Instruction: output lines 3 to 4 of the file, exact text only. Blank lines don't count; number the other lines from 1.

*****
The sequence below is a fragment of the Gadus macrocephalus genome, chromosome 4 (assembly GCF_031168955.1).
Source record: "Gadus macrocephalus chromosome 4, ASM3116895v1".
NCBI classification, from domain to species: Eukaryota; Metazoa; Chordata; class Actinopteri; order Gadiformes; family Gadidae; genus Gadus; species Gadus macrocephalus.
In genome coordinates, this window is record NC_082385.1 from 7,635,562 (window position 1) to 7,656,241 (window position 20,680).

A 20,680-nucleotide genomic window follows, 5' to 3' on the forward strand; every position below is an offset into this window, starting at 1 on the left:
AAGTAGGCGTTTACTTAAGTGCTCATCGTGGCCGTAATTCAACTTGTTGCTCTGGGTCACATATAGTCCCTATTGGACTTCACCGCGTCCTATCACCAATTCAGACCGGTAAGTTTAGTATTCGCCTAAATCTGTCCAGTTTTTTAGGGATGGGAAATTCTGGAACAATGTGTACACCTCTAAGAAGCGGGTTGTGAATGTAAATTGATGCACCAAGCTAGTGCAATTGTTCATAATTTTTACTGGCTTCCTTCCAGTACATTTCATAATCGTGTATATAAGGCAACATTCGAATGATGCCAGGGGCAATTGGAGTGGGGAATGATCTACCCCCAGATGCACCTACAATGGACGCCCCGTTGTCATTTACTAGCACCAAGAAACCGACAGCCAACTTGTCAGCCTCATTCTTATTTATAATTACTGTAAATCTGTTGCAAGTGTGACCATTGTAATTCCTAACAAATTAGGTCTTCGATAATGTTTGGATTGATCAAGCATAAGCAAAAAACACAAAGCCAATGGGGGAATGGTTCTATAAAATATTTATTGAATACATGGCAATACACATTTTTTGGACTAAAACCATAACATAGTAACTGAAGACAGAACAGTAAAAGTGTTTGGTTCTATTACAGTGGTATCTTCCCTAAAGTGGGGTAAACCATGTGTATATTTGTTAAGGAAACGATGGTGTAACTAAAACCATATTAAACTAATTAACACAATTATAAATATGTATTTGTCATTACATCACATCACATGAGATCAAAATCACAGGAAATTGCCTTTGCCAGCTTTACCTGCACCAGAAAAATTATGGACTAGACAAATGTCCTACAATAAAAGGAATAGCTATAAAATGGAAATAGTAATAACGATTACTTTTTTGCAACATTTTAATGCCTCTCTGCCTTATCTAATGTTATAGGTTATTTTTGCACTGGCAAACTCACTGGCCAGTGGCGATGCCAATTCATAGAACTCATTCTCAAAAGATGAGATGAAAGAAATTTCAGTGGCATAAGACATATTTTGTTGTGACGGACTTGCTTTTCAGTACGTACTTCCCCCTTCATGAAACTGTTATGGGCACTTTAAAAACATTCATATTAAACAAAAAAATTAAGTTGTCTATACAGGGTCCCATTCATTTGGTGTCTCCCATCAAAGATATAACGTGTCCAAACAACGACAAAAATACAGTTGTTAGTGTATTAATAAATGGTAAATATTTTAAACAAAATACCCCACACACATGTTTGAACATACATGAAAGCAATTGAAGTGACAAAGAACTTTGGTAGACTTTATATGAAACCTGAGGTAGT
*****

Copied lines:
NCBI classification, from domain to species: Eukaryota; Metazoa; Chordata; class Actinopteri; order Gadiformes; family Gadidae; genus Gadus; species Gadus macrocephalus.
In genome coordinates, this window is record NC_082385.1 from 7,635,562 (window position 1) to 7,656,241 (window position 20,680).